Martha’s Chapel in Chatham County, North Carolina, was established in 1804. It has an historical marker from the North Carolina Society Colonial Dames XVII Century. (Photo from NC Society archives)
Mrs. J. W. Thornton of Dunn, North Carolina, attended the National Conference in April 1949, and was appointed Organizing State President for the new North Carolina Society. She had been a member of the Virginia Society. On October 12, 1949 the nucleus of the North Carolina Society was formed. Sixteen women attended the first meeting with the State President of Virginia as special guest. Mrs. Thornton announced that the books would be kept open for charter members until the National Society had accepted 50 members. After which a formal organizational meeting would be held. After 50 members were approved, the North Carolina Society was officially organized June 21, 1950 at a meeting held at the Woman’s Club of Raleigh. Officers were elected and installed with Mrs. J. W. Thornton as Organizing President.
When the society assembled for its first state society meeting on October 11, 1950 in Fayetteville, the membership had reached 69. On October 3, 1951, in Chapel Hill, NC, Virginia State President, Mrs. C. B. Perrou, presented the charter to the North Carolina Society. In Raleigh, June 5, 1952 a special meeting was called because Mrs. J. W. Thornton had resigned as North Carolina President to assume the office of National President General. A state society meeting was held each year and at the meeting in 1954 a vote was passed to extend an invitation to the National Society to assemble in Raleigh in 1955. This took place April 14-16, 1955, with delegates from 24 states. Mrs. Thornton presided over the meeting.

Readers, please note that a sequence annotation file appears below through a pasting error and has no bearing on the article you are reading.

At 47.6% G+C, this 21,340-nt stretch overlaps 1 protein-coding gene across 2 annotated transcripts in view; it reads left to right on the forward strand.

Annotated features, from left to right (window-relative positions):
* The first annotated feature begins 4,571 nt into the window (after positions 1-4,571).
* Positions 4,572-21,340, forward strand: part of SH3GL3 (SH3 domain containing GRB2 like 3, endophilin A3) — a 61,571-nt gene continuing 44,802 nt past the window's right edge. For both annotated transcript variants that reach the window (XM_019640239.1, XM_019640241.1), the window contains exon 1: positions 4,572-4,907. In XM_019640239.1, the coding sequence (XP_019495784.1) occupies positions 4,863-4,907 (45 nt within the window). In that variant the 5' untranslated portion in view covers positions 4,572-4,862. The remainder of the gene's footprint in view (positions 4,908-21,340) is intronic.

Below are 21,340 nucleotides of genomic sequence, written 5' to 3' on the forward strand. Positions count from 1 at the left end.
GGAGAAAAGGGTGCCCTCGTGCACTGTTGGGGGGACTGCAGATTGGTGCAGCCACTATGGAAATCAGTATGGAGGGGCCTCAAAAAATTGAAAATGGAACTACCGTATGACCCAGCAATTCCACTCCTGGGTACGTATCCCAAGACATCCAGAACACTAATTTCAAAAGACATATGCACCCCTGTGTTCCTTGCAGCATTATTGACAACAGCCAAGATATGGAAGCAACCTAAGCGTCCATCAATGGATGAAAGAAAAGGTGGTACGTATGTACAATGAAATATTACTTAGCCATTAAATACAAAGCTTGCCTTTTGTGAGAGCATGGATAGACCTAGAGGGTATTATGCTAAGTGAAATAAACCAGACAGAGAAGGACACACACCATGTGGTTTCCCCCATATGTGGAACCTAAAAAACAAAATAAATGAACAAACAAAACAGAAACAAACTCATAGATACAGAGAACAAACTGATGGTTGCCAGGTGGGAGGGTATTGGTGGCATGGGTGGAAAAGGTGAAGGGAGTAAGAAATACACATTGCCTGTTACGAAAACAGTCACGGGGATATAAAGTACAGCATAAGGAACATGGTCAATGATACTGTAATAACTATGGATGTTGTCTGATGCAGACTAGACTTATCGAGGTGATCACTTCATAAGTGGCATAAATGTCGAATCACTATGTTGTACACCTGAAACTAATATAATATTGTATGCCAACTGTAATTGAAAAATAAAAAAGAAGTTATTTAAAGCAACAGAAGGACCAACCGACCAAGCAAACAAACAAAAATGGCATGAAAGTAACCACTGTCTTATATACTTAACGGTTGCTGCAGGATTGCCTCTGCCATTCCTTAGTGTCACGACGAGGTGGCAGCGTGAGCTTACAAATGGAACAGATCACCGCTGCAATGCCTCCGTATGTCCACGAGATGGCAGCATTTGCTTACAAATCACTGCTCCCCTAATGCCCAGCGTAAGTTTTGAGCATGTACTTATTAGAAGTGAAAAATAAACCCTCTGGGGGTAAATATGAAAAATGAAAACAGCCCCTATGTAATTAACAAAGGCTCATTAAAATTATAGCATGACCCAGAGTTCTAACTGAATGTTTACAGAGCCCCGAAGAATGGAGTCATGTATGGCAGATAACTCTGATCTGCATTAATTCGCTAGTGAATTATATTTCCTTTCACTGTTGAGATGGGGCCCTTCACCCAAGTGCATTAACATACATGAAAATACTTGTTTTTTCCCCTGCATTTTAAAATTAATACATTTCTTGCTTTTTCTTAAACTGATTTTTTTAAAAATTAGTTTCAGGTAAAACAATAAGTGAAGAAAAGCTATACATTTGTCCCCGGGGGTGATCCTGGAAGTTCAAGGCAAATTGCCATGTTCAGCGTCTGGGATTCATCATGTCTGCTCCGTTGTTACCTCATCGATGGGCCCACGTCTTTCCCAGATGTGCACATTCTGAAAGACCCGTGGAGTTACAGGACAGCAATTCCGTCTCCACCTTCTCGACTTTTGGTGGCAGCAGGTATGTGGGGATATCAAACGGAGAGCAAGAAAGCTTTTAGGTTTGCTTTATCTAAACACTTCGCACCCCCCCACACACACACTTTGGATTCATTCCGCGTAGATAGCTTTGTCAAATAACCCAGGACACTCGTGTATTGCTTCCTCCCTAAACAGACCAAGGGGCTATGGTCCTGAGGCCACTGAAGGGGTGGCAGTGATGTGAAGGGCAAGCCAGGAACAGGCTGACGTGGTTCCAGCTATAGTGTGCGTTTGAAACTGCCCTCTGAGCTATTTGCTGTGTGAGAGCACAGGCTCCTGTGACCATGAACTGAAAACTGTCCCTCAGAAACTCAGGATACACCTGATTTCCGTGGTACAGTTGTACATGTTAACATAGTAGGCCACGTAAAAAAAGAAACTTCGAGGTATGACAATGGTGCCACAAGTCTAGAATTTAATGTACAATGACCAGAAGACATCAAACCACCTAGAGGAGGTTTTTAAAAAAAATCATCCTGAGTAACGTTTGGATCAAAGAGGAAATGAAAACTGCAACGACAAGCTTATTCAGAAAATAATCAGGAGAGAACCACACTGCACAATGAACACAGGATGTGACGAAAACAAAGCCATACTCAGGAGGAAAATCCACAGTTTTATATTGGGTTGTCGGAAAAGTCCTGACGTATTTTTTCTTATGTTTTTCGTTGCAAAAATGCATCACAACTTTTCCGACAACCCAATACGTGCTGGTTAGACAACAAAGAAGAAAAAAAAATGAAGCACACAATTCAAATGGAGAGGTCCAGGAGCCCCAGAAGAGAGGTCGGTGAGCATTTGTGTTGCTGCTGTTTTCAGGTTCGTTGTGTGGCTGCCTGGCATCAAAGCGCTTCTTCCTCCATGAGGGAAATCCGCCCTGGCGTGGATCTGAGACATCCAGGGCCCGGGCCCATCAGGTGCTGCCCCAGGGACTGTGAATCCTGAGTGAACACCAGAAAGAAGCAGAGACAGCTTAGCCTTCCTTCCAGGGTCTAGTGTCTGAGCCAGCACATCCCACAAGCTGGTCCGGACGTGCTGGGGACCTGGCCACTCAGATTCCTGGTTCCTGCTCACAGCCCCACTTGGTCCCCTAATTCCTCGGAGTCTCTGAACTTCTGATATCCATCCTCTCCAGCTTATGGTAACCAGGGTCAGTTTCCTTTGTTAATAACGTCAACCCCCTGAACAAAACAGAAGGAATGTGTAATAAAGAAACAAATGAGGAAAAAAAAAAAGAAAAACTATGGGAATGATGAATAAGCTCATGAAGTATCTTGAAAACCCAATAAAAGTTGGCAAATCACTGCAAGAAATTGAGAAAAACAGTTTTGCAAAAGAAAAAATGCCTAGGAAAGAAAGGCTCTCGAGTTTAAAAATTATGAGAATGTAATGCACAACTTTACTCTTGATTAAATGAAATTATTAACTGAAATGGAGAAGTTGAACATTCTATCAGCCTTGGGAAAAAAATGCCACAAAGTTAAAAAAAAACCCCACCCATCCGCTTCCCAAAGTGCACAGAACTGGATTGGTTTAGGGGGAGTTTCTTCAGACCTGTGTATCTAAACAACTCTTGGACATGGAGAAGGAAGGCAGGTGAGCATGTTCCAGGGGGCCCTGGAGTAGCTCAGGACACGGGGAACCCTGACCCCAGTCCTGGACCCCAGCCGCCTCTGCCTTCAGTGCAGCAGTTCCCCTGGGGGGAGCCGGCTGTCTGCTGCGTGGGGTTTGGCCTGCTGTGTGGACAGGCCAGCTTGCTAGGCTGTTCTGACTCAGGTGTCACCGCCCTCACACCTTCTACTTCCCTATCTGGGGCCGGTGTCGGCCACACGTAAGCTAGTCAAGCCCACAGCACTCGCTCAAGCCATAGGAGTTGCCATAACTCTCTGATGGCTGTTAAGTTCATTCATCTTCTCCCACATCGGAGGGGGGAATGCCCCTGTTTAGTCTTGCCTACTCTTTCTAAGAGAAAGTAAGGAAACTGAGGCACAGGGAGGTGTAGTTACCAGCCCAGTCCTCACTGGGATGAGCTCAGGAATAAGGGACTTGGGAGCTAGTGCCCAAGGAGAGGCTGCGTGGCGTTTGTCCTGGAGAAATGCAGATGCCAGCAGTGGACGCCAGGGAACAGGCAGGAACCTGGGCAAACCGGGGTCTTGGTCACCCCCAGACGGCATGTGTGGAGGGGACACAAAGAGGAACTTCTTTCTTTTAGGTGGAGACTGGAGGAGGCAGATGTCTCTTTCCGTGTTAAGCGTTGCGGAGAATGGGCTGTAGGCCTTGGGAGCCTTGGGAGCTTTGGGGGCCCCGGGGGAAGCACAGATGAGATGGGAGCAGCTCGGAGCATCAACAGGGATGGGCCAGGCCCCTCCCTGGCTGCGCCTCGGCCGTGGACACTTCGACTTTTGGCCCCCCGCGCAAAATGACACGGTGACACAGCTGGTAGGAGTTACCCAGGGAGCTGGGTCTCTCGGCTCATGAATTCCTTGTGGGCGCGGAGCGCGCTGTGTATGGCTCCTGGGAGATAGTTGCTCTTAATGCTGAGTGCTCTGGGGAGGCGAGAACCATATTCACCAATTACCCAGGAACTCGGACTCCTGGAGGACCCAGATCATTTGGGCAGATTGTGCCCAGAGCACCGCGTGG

Mrs. W. C Maxwell organized the Sir Walter Raleigh Chapter on January 30, 1951. This was the only chapter established during the first five years of the North Carolina Society. When elected State President in 1955, Mrs. W. C. Maxwell, appointed four organizing chapter presidents and each organized a new chapter. These chapters were: Sir Richard Grenville, Governor Philip Ludwell, Lord Granville, and Governor James Moore.